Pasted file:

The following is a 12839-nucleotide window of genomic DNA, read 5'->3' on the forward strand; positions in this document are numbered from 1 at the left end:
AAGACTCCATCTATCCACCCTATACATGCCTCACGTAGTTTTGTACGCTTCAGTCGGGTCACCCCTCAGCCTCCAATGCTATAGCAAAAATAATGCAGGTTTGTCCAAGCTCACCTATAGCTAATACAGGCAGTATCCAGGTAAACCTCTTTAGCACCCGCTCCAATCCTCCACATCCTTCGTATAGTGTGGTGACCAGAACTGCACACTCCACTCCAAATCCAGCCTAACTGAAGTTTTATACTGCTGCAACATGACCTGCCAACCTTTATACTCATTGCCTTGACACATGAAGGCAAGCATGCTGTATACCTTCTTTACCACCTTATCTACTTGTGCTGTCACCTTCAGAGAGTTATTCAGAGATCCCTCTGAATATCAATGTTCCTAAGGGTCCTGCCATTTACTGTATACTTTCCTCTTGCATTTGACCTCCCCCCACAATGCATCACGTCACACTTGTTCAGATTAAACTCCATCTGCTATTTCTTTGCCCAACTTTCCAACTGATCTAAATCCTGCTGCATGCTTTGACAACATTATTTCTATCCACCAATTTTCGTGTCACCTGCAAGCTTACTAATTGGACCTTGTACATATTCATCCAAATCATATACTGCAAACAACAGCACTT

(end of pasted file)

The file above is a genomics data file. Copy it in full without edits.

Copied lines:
The following is a 12839-nucleotide window of genomic DNA, read 5'->3' on the forward strand; positions in this document are numbered from 1 at the left end:
AAGACTCCATCTATCCACCCTATACATGCCTCACGTAGTTTTGTACGCTTCAGTCGGGTCACCCCTCAGCCTCCAATGCTATAGCAAAAATAATGCAGGTTTGTCCAAGCTCACCTATAGCTAATACAGGCAGTATCCAGGTAAACCTCTTTAGCACCCGCTCCAATCCTCCACATCCTTCGTATAGTGTGGTGACCAGAACTGCACACTCCACTCCAAATCCAGCCTAACTGAAGTTTTATACTGCTGCAACATGACCTGCCAACCTTTATACTCATTGCCTTGACACATGAAGGCAAGCATGCTGTATACCTTCTTTACCACCTTATCTACTTGTGCTGTCACCTTCAGAGAGTTATTCAGAGATCCCTCTGAATATCAATGTTCCTAAGGGTCCTGCCATTTACTGTATACTTTCCTCTTGCATTTGACCTCCCCCCACAATGCATCACGTCACACTTGTTCAGATTAAACTCCATCTGCTATTTCTTTGCCCAACTTTCCAACTGATCTAAATCCTGCTGCATGCTTTGACAACATTATTTCTATCCACCAATTTTCGTGTCACCTGCAAGCTTACTAATTGGACCTTGTACATATTCATCCAAATCATATACTGCAAACAACAGCACTT